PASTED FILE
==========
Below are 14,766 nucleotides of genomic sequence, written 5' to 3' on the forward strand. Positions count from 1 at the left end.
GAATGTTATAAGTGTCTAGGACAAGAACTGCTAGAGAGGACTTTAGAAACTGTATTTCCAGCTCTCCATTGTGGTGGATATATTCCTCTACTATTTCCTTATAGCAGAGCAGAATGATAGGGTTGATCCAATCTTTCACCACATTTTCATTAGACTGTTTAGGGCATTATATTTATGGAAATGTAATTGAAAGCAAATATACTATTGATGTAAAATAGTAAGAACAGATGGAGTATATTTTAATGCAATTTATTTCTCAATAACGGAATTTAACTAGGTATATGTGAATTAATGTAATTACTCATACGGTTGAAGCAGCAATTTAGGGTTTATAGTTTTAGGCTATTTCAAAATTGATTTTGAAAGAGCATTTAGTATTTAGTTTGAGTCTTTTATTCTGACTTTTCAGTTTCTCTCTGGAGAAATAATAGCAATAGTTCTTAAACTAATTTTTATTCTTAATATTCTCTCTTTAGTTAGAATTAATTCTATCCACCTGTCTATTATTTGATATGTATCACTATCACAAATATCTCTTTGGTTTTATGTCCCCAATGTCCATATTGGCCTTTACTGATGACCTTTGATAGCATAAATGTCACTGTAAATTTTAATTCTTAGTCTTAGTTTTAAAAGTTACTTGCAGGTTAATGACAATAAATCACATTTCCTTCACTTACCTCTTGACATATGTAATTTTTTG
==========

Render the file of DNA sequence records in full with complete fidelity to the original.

Below are 14,766 nucleotides of genomic sequence, written 5' to 3' on the forward strand. Positions count from 1 at the left end.
GAATGTTATAAGTGTCTAGGACAAGAACTGCTAGAGAGGACTTTAGAAACTGTATTTCCAGCTCTCCATTGTGGTGGATATATTCCTCTACTATTTCCTTATAGCAGAGCAGAATGATAGGGTTGATCCAATCTTTCACCACATTTTCATTAGACTGTTTAGGGCATTATATTTATGGAAATGTAATTGAAAGCAAATATACTATTGATGTAAAATAGTAAGAACAGATGGAGTATATTTTAATGCAATTTATTTCTCAATAACGGAATTTAACTAGGTATATGTGAATTAATGTAATTACTCATACGGTTGAAGCAGCAATTTAGGGTTTATAGTTTTAGGCTATTTCAAAATTGATTTTGAAAGAGCATTTAGTATTTAGTTTGAGTCTTTTATTCTGACTTTTCAGTTTCTCTCTGGAGAAATAATAGCAATAGTTCTTAAACTAATTTTTATTCTTAATATTCTCTCTTTAGTTAGAATTAATTCTATCCACCTGTCTATTATTTGATATGTATCACTATCACAAATATCTCTTTGGTTTTATGTCCCCAATGTCCATATTGGCCTTTACTGATGACCTTTGATAGCATAAATGTCACTGTAAATTTTAATTCTTAGTCTTAGTTTTAAAAGTTACTTGCAGGTTAATGACAATAAATCACATTTCCTTCACTTACCTCTTGACATATGTAATTTTTTG